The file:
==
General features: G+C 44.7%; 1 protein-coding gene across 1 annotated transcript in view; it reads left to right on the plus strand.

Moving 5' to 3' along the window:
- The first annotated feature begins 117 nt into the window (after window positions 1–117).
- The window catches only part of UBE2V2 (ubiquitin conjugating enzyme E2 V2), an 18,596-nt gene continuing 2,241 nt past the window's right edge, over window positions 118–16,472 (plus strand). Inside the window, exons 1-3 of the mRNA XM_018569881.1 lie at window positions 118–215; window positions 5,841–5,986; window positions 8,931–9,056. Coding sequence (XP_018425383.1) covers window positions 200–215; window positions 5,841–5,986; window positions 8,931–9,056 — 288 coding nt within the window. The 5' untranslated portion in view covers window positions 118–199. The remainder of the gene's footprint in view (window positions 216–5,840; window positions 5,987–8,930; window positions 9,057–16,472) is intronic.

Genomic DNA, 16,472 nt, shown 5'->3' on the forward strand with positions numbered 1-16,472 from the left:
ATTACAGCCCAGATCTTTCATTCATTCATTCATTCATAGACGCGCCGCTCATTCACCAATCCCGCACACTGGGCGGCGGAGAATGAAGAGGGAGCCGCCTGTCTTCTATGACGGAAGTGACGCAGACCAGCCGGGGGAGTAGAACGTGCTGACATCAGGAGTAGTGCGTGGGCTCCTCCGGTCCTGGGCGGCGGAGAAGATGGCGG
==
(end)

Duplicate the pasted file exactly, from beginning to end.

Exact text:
General features: G+C 44.7%; 1 protein-coding gene across 1 annotated transcript in view; it reads left to right on the plus strand.

Moving 5' to 3' along the window:
- The first annotated feature begins 117 nt into the window (after window positions 1–117).
- The window catches only part of UBE2V2 (ubiquitin conjugating enzyme E2 V2), an 18,596-nt gene continuing 2,241 nt past the window's right edge, over window positions 118–16,472 (plus strand). Inside the window, exons 1-3 of the mRNA XM_018569881.1 lie at window positions 118–215; window positions 5,841–5,986; window positions 8,931–9,056. Coding sequence (XP_018425383.1) covers window positions 200–215; window positions 5,841–5,986; window positions 8,931–9,056 — 288 coding nt within the window. The 5' untranslated portion in view covers window positions 118–199. The remainder of the gene's footprint in view (window positions 216–5,840; window positions 5,987–8,930; window positions 9,057–16,472) is intronic.

Genomic DNA, 16,472 nt, shown 5'->3' on the forward strand with positions numbered 1-16,472 from the left:
ATTACAGCCCAGATCTTTCATTCATTCATTCATTCATAGACGCGCCGCTCATTCACCAATCCCGCACACTGGGCGGCGGAGAATGAAGAGGGAGCCGCCTGTCTTCTATGACGGAAGTGACGCAGACCAGCCGGGGGAGTAGAACGTGCTGACATCAGGAGTAGTGCGTGGGCTCCTCCGGTCCTGGGCGGCGGAGAAGATGGCGG